Sunday, 22 March 2015

Movie Review: Circus World (1964)


A dull and bloated drama, Circus World (also known as The Magnificent Showman) is a seemingly endless visit to the big tent, where the human interaction is lifeless and the characters uniformly uninteresting.

It's early in the 1900s, and Matt Masters (John Wane) and his sidekick Cap Carson (Lloyd Nolan) run a circus operation. Steve McCabe (John Smith) is one of the handsome stars of the show, while young Toni (Claudia Cardinale) has a bit-part. Toni is being raised by Matt, after her father, the famous aerial acrobat Alfredo Alberto, died while performing and her mother Lili (Rita Hayworth) ran off. Matt and Lili were in love at the time, and Matt has never gotten over the great love of his life.

Matt decides to take the circus on a tour of Europe, potentially because he is still looking for Lili. Disaster strikes at the first stop in Barcelona, when the transport ship capsizes and all of the circus equipment is lost. Matt, Cap, Steve and Toni have to start anew, and they accept work with a rival touring circus company with Matt maintaining his search for Lili while saving money to restart his own show. He connects with Toni's uncle Aldo Alfredo (Richard Conte), who may still blame Matt for his brother's death. Finally Matt and Lili do meet, with Lili living a destitute and nomadic life in Europe. Matt gives her the chance to restart her career, but both of them are unsure how to reintroduce Toni to her long-missing mother.

Directed by Henry Hathaway and co-written by Ben Hecht, Circus World was an ambitious but troubled Samuel Bronston production. Originally slated to be directed by Frank Capra, the film attempted to safeguard the John Wayne persona within an entirely different milieu. It just does not work. Wayne struts around issuing orders and wanting badly for the circus to represent the wild west, but all around him the script is littered with cringe-inducing moments, witless drama, laughable dialogue and inconceivable character motivations.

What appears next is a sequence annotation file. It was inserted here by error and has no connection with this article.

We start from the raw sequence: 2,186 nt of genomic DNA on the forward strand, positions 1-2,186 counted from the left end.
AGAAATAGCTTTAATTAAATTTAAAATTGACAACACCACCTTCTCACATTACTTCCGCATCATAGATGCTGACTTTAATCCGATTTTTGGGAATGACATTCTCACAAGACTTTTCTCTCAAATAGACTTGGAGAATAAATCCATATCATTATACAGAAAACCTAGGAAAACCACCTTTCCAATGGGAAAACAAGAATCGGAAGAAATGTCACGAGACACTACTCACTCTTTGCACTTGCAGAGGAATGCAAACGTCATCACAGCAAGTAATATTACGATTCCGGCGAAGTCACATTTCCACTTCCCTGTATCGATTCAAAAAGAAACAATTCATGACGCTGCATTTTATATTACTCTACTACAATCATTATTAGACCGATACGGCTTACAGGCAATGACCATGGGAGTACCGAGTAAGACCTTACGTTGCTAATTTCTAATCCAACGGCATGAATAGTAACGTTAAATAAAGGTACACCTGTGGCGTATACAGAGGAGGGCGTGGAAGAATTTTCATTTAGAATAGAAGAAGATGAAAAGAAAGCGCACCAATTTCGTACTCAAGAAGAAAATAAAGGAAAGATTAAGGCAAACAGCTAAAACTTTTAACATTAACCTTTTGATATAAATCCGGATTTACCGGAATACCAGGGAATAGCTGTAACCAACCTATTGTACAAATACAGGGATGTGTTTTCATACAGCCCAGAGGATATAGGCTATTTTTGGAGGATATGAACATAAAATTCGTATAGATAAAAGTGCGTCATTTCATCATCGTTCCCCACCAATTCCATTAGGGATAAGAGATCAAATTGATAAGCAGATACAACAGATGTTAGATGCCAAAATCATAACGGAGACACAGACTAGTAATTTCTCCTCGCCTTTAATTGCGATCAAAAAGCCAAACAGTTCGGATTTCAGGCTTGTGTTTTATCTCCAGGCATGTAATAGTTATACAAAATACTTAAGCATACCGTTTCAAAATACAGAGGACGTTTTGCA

The problems are too many to overcome. Cardinale was 26 years old at the time of filming, and although she is game, she just can't pretend to be the teenager demanded by the script. The slow-burning, decades-spanning love that is supposed to simmer between Matt and Lili takes forever to materialize on the screen. Lili makes her appearance halfway through the 135 minutes of running time, and is then reduced to a few hesitant scenes. Hayworth was reportedly a horror to work with on the set, potentially suffering from both alcoholism and early symptoms of Alzheimer's disease, and she is neither convincing as a love interest nor as a trapeze artist making a comeback.

John Smith as Steve McCabe is simply bland, and the attempts to spark a romance between McCabe and Toni falter. Worst of all, some of the film's key moments are simply flubbed: the causes of the incredibly sudden ship disaster are never even discussed, and the evil intent supposedly residing within Aldo Alfredo, who may have been behind scary threats against Toni as well as a damaging fire, is left completely unresolved.

Hathaway at least makes the film look gorgeous, filmed in something called  Super Technirama 70 (but promoted as Cinerama), Circus World is visually rich and saturated in colours, with an admirable level of kinetic energy sweeping across the screen, particularly in the numerous circus show segments. And Hathaway finally finds a pulse in the late catastrophic fire scene that injects some much needed momentum into the film. But Circus World is more circus show than real world, and it's ultimately down to the big animals and silly clowns to provide desperate relief from the turgid drama.






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